Our best find in Camp-Anes was this - a Wanderly Wagon!
Godmother and Judge are at the window... that must be Rory and Foxy at the back steps!
All of us were rejuvenated after our rest day, and we headed off eagerly on Monday morning.  We thought the donkey balisage was quite charming :
 and the first half of the day went very well.  We negotiated a tunnel
 and this fancy bridge
 and then followed an old railway line through yet more vines.
the stream which followed the road
Our seasoned trekking horses took everything in their stride.  We followed a country road alongside this little stream for ages.
Flurry and Gigi are now accustomed to drinking regularly while we're out, so we stopped a couple of times and let them fill up.
To be honest, it was verging on boring, but there was no traffic and the scenery was very pretty, so we were happy enough.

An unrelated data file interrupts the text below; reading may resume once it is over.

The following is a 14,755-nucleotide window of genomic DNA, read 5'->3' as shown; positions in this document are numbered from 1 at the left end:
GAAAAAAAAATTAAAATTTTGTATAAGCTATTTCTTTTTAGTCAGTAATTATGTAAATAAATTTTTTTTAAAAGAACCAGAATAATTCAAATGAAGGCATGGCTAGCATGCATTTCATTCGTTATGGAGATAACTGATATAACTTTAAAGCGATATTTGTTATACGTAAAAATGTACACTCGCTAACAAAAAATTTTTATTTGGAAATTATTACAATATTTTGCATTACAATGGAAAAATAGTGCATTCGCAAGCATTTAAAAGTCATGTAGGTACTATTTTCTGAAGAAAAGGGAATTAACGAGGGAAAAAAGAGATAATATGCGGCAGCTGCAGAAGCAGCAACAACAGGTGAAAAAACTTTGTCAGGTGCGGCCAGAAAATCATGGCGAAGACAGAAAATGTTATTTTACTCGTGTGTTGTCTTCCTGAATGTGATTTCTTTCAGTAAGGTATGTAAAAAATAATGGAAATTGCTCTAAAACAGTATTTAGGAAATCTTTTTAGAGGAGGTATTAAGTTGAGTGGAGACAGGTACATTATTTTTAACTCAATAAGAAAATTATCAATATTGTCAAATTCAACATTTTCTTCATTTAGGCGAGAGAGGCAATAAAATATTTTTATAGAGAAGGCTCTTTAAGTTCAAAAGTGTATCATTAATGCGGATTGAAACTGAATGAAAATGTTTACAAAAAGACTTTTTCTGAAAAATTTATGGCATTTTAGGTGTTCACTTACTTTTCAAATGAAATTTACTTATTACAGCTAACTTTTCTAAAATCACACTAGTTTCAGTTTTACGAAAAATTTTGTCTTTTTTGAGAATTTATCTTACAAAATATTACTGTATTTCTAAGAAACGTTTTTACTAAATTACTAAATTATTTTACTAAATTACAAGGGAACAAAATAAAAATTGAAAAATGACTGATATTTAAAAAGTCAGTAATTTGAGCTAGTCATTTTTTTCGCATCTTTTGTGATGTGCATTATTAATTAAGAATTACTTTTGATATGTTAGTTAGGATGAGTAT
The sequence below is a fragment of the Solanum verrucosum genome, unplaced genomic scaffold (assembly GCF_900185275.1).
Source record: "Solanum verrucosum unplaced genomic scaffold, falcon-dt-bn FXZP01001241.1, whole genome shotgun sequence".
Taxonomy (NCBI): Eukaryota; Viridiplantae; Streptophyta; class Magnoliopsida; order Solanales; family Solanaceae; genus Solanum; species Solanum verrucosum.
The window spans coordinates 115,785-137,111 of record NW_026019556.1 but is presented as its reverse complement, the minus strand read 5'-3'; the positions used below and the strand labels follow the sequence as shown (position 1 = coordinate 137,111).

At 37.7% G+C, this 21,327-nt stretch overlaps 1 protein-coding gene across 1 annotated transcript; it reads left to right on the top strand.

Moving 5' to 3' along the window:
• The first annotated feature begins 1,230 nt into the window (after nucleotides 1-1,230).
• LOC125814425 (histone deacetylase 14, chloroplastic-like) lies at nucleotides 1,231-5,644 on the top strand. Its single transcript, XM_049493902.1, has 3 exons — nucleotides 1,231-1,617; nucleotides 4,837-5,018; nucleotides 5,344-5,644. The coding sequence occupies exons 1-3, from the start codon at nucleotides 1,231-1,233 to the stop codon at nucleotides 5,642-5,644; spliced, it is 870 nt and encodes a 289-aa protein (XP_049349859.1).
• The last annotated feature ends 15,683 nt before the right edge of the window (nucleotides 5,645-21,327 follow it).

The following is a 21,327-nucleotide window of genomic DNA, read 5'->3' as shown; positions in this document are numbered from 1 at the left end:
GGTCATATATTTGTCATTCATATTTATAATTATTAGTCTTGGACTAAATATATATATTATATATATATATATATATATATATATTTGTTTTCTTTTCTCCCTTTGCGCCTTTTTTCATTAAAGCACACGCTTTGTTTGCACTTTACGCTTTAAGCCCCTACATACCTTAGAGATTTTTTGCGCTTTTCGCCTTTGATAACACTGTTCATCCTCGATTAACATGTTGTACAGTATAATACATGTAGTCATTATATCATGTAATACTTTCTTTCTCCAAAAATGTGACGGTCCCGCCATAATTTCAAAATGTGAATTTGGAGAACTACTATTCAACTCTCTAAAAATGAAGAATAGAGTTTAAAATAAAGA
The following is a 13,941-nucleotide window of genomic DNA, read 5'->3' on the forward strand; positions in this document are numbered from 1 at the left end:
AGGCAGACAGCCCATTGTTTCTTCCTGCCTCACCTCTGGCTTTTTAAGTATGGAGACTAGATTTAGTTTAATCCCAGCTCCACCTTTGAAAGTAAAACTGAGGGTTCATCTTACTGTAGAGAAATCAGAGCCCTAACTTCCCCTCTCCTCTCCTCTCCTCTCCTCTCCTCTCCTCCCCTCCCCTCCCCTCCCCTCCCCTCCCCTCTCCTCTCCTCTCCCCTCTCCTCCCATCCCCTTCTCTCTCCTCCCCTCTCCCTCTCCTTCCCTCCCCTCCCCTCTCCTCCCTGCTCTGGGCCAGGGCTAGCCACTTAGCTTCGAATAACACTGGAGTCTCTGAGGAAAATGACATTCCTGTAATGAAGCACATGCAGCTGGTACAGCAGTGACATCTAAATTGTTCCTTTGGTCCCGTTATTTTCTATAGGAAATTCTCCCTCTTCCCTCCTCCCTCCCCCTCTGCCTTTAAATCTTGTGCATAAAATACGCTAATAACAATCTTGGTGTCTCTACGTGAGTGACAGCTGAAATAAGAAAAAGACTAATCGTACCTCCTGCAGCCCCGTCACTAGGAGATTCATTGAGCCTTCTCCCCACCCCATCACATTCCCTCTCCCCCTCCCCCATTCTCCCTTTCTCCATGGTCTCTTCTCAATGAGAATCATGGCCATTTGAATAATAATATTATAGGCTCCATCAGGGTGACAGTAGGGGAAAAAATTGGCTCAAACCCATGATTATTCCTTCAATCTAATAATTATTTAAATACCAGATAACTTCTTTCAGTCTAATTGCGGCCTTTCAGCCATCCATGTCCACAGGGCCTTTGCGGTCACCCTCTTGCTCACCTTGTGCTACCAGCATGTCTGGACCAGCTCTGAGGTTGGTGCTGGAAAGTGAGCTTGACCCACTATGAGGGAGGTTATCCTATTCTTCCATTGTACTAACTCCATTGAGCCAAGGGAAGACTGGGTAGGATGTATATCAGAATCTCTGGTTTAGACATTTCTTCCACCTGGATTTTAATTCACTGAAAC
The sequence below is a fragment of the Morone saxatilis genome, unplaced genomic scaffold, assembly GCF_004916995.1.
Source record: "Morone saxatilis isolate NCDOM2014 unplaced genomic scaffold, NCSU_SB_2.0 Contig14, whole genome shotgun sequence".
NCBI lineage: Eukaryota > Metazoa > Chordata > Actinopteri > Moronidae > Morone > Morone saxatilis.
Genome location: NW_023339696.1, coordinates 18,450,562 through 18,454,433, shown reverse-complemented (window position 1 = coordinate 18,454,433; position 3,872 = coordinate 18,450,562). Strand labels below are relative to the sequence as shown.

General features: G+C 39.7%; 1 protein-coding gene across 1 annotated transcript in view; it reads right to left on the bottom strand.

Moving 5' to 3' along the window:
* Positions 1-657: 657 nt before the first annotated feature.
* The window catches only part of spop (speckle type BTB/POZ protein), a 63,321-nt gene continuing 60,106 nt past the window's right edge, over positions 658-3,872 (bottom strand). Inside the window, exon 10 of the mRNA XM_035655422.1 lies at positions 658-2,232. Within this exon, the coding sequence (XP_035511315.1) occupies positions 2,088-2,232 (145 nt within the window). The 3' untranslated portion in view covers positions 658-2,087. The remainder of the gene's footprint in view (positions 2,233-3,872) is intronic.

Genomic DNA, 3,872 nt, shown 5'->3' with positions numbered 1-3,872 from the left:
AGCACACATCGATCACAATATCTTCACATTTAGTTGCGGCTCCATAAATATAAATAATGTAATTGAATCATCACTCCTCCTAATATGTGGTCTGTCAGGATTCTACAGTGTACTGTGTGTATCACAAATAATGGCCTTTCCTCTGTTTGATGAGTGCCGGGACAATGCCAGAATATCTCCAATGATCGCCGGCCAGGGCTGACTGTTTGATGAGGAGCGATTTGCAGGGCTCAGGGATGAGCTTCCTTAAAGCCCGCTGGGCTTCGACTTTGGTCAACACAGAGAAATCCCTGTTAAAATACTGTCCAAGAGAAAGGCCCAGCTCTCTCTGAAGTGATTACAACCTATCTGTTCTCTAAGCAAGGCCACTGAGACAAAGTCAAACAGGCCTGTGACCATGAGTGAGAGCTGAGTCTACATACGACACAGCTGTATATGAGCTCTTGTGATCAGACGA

Pretty valley along the country road
Just as I was starting to get worried about having missed a turn, we found what was unquestionably the correct road, which led off to the right, and up the mountain via a series of hairpin bends.  While going around one of the bends, I noticed a scrap of fur to my left.... and then realised there was an open eye as well!  "Is that dead or alive," I called back to Anne.  After an initial "What? Where?" she spotted the fur and replied "Alive - it's a leveret (a baby hare)."  So I quickly circled back and snapped a photo, but didn't hang around in case I scared the little guy!  He was incredibly well camouflaged, can you see him?
Leverets stay where their mother leaves them, flattening themselves into the ground, just like this guy.  It seems to be a fairly good survival mechanism!
We continued to climb, with Mont Ventoux looming over the hills in the distance.  It's funny to think that on Saturday, we were up there, having a picnic, looking over in this direction.